Even the most environmentally conscious concrete producer might cringe at the thought of green building practices becoming mandatory. That's just what the International Code Council (ICC) proposes to do with its International Green Construction Code (IGCC) for new and existing buildings.
The new code consists of minimum requirements for high-performance structures—material conservation, energy efficiency, waste reduction, and site impact—in standard ICC format. It acts as an overlay to existing ICC codes, similar to the International Energy Conservation Code.
“Other rating systems and standards didn't appear to be well-coordinated with language used in the I-Codes. That makes them difficult for our members to enforce and apply,” says Allan Bilka, senior staff architect with ICC. “Once they're familiar with green requirements, it should be much more effective for building officials to review plans and do inspections in the field.”
Producers who have participated in voluntary certification programs, such the U.S. Green Building Council's (US-GBC) LEED and The Green Building Initiative's (GBI) Green Globes rating systems, will find the code's requirements familiar.
In fact, USGBC, along with the American Institute of Architects, ASTM International, and others, helped develop the new code, which is intended to be a natural next step for communities that want to require green building provisions. “The only way to affect widespread change is through mandatory requirements,” Bilka says. “The trick is having something that is usable and adaptable by jurisdictions. IGCC is customizable because green is not a one-size-fits-all strategy.”Good for one area, but not another
Cities and states that adopt the IGCC can adapt it to meet local environmental or political concerns.
The code's jurisdictional requirements account for strategies that may be unique to certain areas, such as requiring buildings to be built near public transit. Project electives are more ambitious goals that would not be appropriate as mandatory requirements, such as brownfield projects.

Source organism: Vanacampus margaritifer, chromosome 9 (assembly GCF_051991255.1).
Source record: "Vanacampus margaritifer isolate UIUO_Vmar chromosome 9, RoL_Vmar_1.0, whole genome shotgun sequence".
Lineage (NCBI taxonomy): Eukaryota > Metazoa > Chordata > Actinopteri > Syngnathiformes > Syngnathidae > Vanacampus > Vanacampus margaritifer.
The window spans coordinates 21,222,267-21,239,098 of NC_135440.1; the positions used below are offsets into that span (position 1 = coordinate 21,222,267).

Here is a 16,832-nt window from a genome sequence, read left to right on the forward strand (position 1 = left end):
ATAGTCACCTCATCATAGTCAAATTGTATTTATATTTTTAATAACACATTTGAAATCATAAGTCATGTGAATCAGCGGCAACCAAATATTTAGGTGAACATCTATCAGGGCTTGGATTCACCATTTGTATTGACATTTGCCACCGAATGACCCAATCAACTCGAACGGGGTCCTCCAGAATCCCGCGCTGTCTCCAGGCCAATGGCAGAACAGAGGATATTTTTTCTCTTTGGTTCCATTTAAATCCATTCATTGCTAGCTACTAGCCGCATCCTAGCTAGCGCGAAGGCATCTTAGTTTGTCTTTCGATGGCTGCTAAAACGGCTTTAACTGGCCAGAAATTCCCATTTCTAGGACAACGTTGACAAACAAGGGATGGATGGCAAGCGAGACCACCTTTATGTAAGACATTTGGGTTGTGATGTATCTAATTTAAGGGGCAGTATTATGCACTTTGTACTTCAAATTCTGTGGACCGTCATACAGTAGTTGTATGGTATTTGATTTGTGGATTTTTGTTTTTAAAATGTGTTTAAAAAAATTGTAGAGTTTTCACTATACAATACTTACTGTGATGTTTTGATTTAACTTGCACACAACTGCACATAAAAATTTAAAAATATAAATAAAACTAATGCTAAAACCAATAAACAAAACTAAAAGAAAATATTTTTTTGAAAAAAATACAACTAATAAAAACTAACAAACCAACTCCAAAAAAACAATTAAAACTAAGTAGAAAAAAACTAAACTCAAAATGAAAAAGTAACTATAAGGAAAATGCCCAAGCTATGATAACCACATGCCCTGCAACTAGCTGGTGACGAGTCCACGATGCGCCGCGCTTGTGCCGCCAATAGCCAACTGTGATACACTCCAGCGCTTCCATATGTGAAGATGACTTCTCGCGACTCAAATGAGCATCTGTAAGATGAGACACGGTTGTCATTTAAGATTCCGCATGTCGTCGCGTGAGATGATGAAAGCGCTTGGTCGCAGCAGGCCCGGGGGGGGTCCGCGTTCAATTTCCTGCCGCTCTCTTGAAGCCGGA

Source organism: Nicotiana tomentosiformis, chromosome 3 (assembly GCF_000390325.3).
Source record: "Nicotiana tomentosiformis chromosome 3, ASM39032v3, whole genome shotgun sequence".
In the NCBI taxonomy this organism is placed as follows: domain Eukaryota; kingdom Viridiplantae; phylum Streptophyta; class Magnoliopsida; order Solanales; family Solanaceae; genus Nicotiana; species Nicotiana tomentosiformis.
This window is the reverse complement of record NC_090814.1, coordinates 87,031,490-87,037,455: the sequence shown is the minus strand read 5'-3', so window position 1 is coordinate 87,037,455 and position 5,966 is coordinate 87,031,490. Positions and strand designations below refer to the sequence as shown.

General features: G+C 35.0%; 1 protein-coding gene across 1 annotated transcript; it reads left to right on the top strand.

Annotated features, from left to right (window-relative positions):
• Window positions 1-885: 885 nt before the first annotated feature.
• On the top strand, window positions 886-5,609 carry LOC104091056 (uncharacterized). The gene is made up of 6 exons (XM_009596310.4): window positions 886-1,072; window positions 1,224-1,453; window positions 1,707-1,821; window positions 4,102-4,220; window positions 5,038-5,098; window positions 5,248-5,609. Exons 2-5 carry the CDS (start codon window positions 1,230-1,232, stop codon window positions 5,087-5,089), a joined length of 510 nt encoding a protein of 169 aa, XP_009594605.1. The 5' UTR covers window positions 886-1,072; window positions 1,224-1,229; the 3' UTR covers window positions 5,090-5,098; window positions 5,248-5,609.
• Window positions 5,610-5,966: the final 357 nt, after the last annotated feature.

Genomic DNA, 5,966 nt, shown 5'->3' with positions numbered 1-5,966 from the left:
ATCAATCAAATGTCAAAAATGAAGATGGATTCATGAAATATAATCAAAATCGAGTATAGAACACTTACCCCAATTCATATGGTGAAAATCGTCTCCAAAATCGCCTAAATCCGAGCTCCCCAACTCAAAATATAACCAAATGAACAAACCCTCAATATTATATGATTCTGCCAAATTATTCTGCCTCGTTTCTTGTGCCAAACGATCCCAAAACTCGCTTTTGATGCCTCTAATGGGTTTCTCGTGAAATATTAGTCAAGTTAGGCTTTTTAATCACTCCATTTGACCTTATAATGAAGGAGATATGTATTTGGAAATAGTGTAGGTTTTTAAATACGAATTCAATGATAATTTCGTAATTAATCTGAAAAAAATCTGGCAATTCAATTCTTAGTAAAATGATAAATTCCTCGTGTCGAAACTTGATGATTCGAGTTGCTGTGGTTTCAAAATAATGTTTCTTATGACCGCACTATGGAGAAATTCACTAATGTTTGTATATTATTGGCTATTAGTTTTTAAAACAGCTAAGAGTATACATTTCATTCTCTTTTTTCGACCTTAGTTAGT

Steve Szoke, director of codes and standards for the PCA, contributed to the IGCC on behalf of the concrete industry. He notes the code has limitations that may hinder its enforcement. “The document is very ambitious,” he says. “Governing agencies will be best served by adopting specific sections, rather than the entire thing.”
Szoke encourages producers to engage local decision-makers, and to share PCA's alternative High Performance Building Requirements for Sustainability. The compilation of modifications and amendments to ICC's International Building Code includes provisions for durability, disaster resistance, and other areas in which concrete contributes to sustainable design.
As of fall 2011 the IGCC was under final review. The 2012 code is scheduled to be published in March.
For more information, visit www.iccsafe.org/cs/IGCC and www.cement.org.
The International Green Construction Code (IGCC) includes mandatory sections, similar to USGBC's LEED requirements:
- Site development and land use
- Material resource conservation and efficiency
- Energy conservation
- Efficiency and atmospheric quality
- Water resource conservation and efficiency
- Indoor environmental quality and comfort
- Commissioning, operations, and maintenance.
The “Materials Selection” guidelines (Section 503) require at least 55 percent of the total materials in each building project to be a combination of:
- Used materials
- Recycled content materials (at least 25 percent combined post-consumer and pre-consumer recovered material)
- Recyclable materials (with a minimum recovery rate of 30 percent)
- Bio-based materials
- Indigenous materials (originating within 500 miles of the construction site).
Web ExtrasInternational Green Construction Code
Read the latest version of International Code Council’s International Green Construction Code.High Performance Building Requirements
Portland Cement Association’s High Performance Building Requirements for Sustainability.